20% Beeswax
10% Castor Oil
25% Apricot Kernel Oil
15% Cocoa Butter
29% Shea Butter
1% Vitamin E


I hope you enjoy these recipes! I have still more formulas that I’m working on! If there is something you would like help with, please feel free to send us a message through the Contact Us page! I’m having fun with all the formulas!

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Rating: 5.0/5 (2 votes cast)

Soap with Ingredients from Cindy’s Cupboard

I’ve only received one soap request from the Quick Gifts from Your Cupboard blog post

Cindy wrote, “I want to make a soap that has great lathering capability, is long lasting, moisturizing, and feels good on the skin.” As Cindy has a fairly standard soap maker’s cupboard, I decided to make a recipe that used a little bit of Mink Oil as a special luxury oil.

Recipe in ounces:
6 ounces Olive Oil
5 ounces Palm Kernel Oil or Coconut Oil
4 ounces Palm Oil or Hydrogenated Soy
1 ounce Mink Oil

2.22 ounces Sodium Hydroxide for 6% Excess Fat
4-6 ounces Water

Recipe in percentages:
37.5% Olive Oil
31.25% Palm Kernel Oil or Coconut Oil
25% Palm Oil or Hydrogenated Soy
6.25% Mink Oil

q.s. Sodium Hydroxide for 6% Excess Fat
q.s. Water

Due to the current cold winter temperatures in Idaho, make this soap with a starting temperature of 130° F. Any additives of clays or botanicals can be added. I would make a test batch without any additives other than fragrance if desired so you can check the lather. Make the soap and when you cut it the next day, take a small bar or sliver off the sink and try it out!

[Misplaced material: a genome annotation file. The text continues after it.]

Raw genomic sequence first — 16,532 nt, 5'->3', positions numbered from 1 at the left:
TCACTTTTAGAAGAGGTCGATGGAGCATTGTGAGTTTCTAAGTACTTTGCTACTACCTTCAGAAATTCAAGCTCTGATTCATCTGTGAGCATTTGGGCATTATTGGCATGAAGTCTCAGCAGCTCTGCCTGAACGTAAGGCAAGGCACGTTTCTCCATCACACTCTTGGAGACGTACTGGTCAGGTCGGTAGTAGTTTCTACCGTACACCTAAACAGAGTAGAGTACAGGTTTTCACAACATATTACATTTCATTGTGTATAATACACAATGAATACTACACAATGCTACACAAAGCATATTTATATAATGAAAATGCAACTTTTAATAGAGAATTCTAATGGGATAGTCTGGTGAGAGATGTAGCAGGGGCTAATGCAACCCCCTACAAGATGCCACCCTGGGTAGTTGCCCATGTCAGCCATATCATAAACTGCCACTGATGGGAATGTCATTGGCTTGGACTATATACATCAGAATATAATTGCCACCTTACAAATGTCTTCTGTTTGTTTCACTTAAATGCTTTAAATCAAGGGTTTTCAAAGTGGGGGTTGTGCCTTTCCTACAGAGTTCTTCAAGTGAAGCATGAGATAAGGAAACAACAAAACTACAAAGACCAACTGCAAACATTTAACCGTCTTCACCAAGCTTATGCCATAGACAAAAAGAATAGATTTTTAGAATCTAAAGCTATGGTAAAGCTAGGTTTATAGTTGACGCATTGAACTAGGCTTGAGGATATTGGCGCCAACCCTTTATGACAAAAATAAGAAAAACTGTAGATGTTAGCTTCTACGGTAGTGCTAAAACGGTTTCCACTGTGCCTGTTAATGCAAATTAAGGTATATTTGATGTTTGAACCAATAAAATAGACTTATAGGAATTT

I hope you enjoy this soap!

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Rating: 5.0/5 (3 votes cast)

Fragrance Testing Soap Samples Now Shipping in Orders

Our R&D team tests lots of fragrances in cold process soap. Well, we had such a collection of soaps that we were running out of room on the testing lab shelves! So…we cut these soaps into small sample bars to send out with orders. We have over 100 sample soaps in a variety of fragrances.We are sending out soap samples scented with one of the following fragrances; Apple Blossom Queen, Vanilla Yogurt, Bayberry, Gardenia, Tassi Lavender, Tea Leaf & Papaya, Intense Almond, OR Lilac.

Each sample is labeled that it is a test soap as well as the name of the fragrance used for that batch of soap. Like all test batches made in our R&D lab, we follow our Basic Bar Soap Recipe!

Want one of these samples? Request one with your next order and we will try to include one for you! Don’t delay as I know these samples will fly out of here!

Soap samples ready to head to the Shipping Department!

Preparing the soap samples.